WASHINGTON (SPECTRUM NEWS) — Wednesday marked three months since Rep. Bryan Steil, R-Janesville was sworn in to the House of Representatives.

“I arrived in the middle of a shutdown,” said Rep. Steil. “I saw the dysfunction of Washington right there on day one. And then you sit down and say, how do we start working together to get stuff done?”

The government has since reopened yet Congress remains divided.

The chances are slim for a Republican-sponsored bill to make it to the floor for a vote in the Democrat-controlled House.

So Rep. Steil is hoping to find common ground with his colleagues on both sides of the aisle to help push through his legislative agenda.

“How do we find those areas of agreement, focus on those, work on those and try to produce results on behalf of the American people,” he said.

That spirit of bipartisanship continued when he and the other seven U.S. representatives from the state advocated for Wisconsin’s SeniorCare program.

They sent a letter urging the Department of Health and Human Services to extend the service that provides medicine at a lower cost for folks age 65 and up.

It was set to expire last month.

“I’m proud to be a member of the Wisconsin delegation no more so than in the moments where we do come together to really focus on the issues that are affecting the people of Wisconsin across any partisan divide,” he said.

So far, he’s cosponsored 16 bills introduced in the 116th Congress and half of them were sponsored by Democrats.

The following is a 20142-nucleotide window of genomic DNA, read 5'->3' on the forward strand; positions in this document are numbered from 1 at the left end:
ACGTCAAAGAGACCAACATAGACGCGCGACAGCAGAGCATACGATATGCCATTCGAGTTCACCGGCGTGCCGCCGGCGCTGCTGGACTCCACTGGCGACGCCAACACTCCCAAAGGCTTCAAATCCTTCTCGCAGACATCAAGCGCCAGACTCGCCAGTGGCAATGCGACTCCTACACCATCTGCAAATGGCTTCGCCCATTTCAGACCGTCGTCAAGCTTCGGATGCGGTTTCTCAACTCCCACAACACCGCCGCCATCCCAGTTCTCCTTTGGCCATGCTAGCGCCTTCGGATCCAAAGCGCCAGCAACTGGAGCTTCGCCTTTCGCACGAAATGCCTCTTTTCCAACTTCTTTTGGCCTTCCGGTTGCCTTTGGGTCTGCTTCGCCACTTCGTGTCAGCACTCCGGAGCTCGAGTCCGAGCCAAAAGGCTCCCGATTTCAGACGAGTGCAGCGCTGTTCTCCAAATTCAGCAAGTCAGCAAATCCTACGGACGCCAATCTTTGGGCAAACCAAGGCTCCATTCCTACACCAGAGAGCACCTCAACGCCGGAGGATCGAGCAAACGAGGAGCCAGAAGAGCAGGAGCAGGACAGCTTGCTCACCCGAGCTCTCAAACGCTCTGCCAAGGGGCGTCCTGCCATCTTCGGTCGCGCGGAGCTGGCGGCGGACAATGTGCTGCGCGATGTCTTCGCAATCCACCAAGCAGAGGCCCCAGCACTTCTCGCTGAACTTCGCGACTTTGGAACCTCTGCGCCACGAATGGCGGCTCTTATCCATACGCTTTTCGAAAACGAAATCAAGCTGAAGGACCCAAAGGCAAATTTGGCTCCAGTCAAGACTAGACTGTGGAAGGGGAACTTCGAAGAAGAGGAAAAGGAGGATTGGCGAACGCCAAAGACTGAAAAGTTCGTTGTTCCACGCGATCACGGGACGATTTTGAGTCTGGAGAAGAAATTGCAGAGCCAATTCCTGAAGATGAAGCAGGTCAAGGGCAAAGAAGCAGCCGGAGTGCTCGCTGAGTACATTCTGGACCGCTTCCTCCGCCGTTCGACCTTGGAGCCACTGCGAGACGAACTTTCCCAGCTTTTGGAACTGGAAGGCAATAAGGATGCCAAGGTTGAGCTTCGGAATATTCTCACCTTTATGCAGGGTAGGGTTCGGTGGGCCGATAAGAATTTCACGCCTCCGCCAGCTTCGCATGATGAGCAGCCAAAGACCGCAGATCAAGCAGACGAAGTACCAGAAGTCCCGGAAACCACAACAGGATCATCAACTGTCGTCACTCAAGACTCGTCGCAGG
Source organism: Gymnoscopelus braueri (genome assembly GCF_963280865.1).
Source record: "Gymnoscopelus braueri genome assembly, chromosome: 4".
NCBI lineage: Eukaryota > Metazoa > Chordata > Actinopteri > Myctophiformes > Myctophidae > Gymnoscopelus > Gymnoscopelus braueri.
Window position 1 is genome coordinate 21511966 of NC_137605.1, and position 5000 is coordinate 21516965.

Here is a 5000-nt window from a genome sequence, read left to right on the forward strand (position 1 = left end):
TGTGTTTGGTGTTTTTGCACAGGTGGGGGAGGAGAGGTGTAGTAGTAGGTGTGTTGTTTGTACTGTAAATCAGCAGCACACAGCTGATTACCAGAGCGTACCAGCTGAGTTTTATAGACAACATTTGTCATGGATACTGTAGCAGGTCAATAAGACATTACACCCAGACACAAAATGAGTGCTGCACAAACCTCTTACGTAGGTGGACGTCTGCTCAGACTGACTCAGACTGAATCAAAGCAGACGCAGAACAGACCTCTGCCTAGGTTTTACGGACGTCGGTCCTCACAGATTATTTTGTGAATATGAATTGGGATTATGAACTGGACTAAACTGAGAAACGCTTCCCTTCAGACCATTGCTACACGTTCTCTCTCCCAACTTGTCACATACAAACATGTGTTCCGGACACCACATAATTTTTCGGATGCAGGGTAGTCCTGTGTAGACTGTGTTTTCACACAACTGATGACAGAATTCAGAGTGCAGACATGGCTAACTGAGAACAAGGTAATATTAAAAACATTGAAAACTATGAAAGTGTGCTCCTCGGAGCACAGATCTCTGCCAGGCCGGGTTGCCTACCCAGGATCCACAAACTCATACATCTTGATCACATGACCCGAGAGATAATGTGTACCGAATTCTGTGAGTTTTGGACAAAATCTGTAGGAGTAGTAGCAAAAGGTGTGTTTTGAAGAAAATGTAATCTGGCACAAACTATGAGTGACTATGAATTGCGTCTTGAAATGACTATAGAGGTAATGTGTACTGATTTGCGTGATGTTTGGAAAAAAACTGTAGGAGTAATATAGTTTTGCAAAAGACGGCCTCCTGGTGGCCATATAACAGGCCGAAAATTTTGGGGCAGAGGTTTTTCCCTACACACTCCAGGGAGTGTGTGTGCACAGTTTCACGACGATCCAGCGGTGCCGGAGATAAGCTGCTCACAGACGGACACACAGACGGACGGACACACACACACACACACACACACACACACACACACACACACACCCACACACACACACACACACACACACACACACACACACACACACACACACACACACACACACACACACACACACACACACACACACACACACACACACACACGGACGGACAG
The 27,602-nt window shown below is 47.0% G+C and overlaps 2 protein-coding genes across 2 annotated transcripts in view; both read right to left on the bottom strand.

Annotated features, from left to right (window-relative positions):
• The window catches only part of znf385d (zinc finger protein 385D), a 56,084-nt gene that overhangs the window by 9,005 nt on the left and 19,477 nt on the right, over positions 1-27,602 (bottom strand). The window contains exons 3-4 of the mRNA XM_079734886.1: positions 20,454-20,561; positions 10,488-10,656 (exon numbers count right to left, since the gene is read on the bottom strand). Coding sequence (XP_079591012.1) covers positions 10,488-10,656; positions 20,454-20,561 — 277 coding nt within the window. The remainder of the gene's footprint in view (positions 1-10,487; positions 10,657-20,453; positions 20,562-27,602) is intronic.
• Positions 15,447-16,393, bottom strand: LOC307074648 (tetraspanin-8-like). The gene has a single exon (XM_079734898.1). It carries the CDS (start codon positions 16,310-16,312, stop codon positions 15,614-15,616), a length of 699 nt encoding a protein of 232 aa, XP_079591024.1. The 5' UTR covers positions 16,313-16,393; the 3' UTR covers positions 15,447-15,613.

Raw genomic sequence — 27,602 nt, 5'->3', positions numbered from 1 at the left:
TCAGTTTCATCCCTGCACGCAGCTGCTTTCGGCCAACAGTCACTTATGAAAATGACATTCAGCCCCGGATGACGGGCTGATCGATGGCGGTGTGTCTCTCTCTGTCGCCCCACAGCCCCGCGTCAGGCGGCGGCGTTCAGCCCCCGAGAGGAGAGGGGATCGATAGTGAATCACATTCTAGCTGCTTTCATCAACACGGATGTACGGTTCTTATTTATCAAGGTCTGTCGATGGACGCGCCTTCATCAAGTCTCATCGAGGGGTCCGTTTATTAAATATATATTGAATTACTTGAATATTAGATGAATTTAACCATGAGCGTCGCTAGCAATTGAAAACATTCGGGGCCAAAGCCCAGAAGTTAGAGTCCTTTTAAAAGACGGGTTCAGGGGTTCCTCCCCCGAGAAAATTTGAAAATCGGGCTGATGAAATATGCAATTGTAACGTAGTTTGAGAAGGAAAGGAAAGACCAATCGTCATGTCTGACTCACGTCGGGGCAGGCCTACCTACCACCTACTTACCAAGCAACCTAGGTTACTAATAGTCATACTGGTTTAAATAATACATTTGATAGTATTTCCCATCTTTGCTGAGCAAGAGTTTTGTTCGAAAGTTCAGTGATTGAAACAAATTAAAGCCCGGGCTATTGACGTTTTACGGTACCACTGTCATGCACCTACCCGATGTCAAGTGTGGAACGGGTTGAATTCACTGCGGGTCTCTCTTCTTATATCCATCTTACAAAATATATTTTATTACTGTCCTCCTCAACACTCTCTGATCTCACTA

But he’s also aware there will be hard lines drawn on some issues.

The biggest one he’s faced so far is the partisan split on the Green New Deal.

“It clearly wasn’t written by somebody who spent any time in the state of Wisconsin,” said Rep. Steil. “I think that’s pretty clear. I think when you see these extreme bills coming out I think there’s a need to have a discussion, a frank conversation with the American public as to what direction we want to take our country.”

He wants voices from the Midwest to be included in that conversation.

“We have had an ability to bring rational, thoughtful, solutions to the table and that eventually gets rewarded,” he said. “That doesn’t always get you on TV but that gets you rewarded on a policy perspective because that’s what people are actually looking for in the end: How are we actually going to address some of the problems we’re facing?”